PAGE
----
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"Growth Is Never Uniform"
After the controversial Joseph Stiglitz and the brilliant Nicholas Stern, a relatively unknown French researcher rises from the ranks to the coveted post of chief economist and vice-president of the World Bank. But Francois Bourguignon has his heart in the right place. He emphasises that his motto is 'growth with equity'. And yes, he'd put his money on India in the future. Excerpts from an interview with Paromita Shastri:
Bank studies have found that while global per capita income has increased, inequalities have also sharpened despite liberalisation and globalisation. Why?
If you say that globalisation has increased the inequality in the world, then you have to be sure how you define inequality. This is a difficult debate. In terms of countries, if you compare the US, Switzerland, India, Benin, etc, giving them equal weight, without doubt, world inequality has increased. If you look at the richest countries and the poorest countries, then the distance between them has indeed grown. But if you compare countries which are more or less equal, like China and India, then inequality has diminished. One, because of the very good performance of China in the '80s and '90s and India in the '90s, and two, because they represent more than two billion people of the world. The situation in Africa has worsened because they haven't been able to globalise or liberalise effectively. The experience of India and China shows there is something good going on in the world.
Cancun showed that in globalisation, some gain while others lose....
I am not convinced that it is like that always. Sometimes, everybody is benefiting. In India, there's a debate about the extent of reduction of poverty, but everybody agrees that the high growth has reduced poverty, so everybody has benefited. In global trade, the situation gets complicated because within nations there are conflicting interests—there are farmers who are getting affected but then the consumers are benefiting. The trick is to know whether and how we are able to compensate the potential losers. But it would be ridiculous not to seize the opportunity of freer global trade because of a short-run problem of compensation and adjustment. So the action is not only in Geneva or around the talks but also in the countries themselves.
What is your position on the raging poverty debate?
I don't have a position. I'm not a specialist on India, more of distribution and poverty. There is a problem of non-comparability of data sources. There's a lot of satisfaction about the growth process but there are imbalances and you must ensure they don't become obstacles, that the growth process contributes to poverty reduction.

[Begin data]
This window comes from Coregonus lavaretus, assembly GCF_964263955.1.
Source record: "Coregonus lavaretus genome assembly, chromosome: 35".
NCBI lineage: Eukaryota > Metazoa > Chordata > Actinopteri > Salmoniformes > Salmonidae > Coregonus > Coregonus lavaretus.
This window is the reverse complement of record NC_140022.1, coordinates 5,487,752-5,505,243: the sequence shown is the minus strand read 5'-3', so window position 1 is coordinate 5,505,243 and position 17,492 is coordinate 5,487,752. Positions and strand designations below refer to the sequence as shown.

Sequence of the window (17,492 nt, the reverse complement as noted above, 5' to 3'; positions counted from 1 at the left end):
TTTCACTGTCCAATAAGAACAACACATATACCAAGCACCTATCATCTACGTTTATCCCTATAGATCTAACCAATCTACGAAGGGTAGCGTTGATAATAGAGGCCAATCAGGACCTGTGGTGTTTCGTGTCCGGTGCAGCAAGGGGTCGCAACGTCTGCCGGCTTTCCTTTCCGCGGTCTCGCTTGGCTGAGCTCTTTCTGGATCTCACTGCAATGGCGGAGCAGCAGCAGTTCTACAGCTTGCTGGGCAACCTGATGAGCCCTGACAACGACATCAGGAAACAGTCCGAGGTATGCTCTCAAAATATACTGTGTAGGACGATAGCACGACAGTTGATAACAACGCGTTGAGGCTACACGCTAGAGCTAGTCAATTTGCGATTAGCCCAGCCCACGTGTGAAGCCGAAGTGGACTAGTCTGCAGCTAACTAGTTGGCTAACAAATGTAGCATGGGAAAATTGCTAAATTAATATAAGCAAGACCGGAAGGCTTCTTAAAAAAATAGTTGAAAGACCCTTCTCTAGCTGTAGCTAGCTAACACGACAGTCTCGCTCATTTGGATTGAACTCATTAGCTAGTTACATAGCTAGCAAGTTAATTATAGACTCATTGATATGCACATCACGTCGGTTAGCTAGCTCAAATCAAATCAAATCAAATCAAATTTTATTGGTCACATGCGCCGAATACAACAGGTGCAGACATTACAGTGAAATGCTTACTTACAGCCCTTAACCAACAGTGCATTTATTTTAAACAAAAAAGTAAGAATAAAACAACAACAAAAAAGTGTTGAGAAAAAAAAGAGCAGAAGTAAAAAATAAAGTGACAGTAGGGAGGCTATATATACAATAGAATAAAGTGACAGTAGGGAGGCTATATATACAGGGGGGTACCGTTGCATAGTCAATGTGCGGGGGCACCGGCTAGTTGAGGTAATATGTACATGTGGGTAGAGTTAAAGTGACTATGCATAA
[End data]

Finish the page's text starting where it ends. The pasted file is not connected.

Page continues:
There is also a growing concern that regional imbalances have increased.
You've had an accelerating development process since '93-94, it does give rise to some asymmetry, that some regions get more favoured than others. Growth is never uniform, it takes place in some sectors or regions which are already developed. It's not worrisome. Maybe there'll be migration from the weaker sectors so as to recalibrate growth, but the migration may not be what you want, say of unskilled labour. In the long run, of course, these imbalances need to be corrected by the government.
How do you assess India's strengths and weaknesses?
There's a lot of satisfaction over the growth process. In one part of the global economy, growth is cyclical and dependent on some countries, while in the rest, countries like India and China, growth is fairly autonomous. This capacity for self-perpetuating growth is fed by the huge internal markets and will in turn feed the growth of the region. Opening up allowed India to develop high-technology sectors, and now this interesting phenomenon of outsourcing.I feel this will continue and India will reinforce these advantages. The problem is the growing public sector debt and the growing cost of servicing it. I hope it will not trigger a financial crisis or become an obstacle to balanced growth, causing important sectors like infrastructure to remain undeveloped.
As chief economist, where do you see the Bank's development strategy going?
The World Bank does not have to take a new turn every time there is a new chief economist. I am all for continuation of the current strategy. Stiglitz went against the one-size-fits-all view—I'm totally in favour of this. Stern was able to formalise the development strategy—growth, investment climate, empowerment and inclusion. Personally, I feel more emphasis should be put on equity and empowerment in the development agenda. At the same time, I must stress that no development is possible without growth, without a good investment climate and without a buoyant private sector, and you simply cannot favour one pillar over another.
Will India get a lot more FDI now?
Definitely. The lag could have been because of adjustment delay, as also what is going on in the world, where the forces of globalisation move. I'd be very surprised if India is not at the centre of this process.